Perhaps all of this is only a side effect of an aging media entity struggling to adapt to the rigors of Web 2.0 'social' media and beyond . . . While JTA does make valiant efforts to remain relevant and competitive in an era that has several times over passed the eponymous Telegraph of its title,
only a month ago JTA struck out at social media saying, in a fund-raising email,
Without a strong JTA, the storytelling will be left to bloggers, twitterers, and non-professionals. Is this the best way for our future Jewish stories to be told and recorded?
True, efforts were made to back-peddle and apologize for the swipe, but at the very least it is clear that JTA is an organization that is not fully aware of the workings of New Media. Let's hope that future lists are made of stronger stuff.


Leora said...

They left @elipongo off? They have no idea what influence means. Or maybe they found out what #jcot means and left him off? Suspicious.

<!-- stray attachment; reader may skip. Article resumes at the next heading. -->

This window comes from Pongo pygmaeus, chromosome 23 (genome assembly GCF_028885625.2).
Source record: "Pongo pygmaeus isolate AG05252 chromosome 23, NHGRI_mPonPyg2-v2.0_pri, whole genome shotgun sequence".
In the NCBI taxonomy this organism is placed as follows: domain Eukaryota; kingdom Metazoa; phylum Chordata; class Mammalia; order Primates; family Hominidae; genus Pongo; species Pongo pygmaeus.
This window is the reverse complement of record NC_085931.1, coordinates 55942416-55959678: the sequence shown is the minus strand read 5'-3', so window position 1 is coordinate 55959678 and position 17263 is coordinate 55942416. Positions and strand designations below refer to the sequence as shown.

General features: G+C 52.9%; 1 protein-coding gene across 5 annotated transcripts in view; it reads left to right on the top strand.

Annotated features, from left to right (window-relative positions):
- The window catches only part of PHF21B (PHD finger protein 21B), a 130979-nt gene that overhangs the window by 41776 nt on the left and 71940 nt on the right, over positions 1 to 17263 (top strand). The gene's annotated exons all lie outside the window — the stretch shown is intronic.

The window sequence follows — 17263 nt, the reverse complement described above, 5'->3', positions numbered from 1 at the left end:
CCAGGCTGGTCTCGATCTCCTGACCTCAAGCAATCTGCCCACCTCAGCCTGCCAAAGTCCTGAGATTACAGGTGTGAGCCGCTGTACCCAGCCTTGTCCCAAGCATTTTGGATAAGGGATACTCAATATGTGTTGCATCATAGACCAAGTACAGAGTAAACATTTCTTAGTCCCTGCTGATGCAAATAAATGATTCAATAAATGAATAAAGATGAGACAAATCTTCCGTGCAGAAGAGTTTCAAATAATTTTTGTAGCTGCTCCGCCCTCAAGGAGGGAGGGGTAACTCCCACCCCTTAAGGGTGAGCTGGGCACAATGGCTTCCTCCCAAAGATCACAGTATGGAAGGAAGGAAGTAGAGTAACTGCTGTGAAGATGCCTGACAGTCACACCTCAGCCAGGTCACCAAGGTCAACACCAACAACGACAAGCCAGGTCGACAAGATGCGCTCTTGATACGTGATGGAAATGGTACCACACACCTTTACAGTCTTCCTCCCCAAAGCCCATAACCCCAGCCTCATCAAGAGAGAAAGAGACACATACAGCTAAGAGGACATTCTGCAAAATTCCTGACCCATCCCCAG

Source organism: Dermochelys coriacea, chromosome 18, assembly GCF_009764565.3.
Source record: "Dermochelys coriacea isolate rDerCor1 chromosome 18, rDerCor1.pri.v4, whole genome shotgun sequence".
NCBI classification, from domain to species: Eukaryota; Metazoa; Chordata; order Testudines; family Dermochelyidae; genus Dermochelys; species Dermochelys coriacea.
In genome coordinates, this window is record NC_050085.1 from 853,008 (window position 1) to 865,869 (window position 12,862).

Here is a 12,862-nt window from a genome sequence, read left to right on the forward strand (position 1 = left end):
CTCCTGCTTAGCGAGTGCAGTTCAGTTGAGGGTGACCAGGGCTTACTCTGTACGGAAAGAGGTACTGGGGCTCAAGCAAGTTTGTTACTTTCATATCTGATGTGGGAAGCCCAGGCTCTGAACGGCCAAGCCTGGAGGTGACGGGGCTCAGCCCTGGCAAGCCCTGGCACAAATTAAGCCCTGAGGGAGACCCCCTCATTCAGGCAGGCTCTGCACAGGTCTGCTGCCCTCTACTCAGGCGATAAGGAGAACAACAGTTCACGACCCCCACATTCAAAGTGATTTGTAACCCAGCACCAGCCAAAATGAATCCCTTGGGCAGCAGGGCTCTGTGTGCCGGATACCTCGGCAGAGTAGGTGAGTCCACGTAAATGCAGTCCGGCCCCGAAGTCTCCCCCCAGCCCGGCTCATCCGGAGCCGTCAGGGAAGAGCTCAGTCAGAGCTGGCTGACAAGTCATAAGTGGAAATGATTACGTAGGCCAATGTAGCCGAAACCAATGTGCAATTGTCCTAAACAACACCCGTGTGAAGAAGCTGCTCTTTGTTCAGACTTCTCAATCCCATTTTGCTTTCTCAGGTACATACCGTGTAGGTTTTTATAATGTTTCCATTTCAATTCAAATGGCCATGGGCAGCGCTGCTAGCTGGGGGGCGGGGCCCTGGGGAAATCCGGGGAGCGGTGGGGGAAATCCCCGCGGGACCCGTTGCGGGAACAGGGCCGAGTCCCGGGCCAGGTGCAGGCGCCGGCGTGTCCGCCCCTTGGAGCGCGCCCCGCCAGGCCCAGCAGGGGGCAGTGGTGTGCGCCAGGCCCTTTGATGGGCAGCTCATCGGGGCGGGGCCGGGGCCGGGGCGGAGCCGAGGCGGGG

Hebrewzzi said...

I think JTA was pretty clear that the results were not very, it's not like any of us on the list won anything except a bunch of new followers. Had this been Time's Most 100 Influential People, I could understand an in-depth post like this. Honestly though, it's not worth stressing out over. But, I do have a 3.0% influence, 87.9% signal, 50.5% generosity, and 5.2% clout. :-)

Y-Love said...

My influence is over 5.5. Should I have been left out? Should @matisyahu have been #1? Come on bro... But I do see your point tho.

SusQHB said...

The study wasn't great. At least they admit their flaws AND honestly ranked themselves the #6 Most Influential Jewish Newswire and not higher up on list (I assume this is bc they are fairly new to Twitter and only spout links not engaging followers). I myself think I'm ranked too high (#17) and people I immensely enjoy following (like @Mottel and @Gruven_Reuven) were nowhere to be seen. They both engage their followers very well and should be recognized. Unofficial list or not.

Jack said...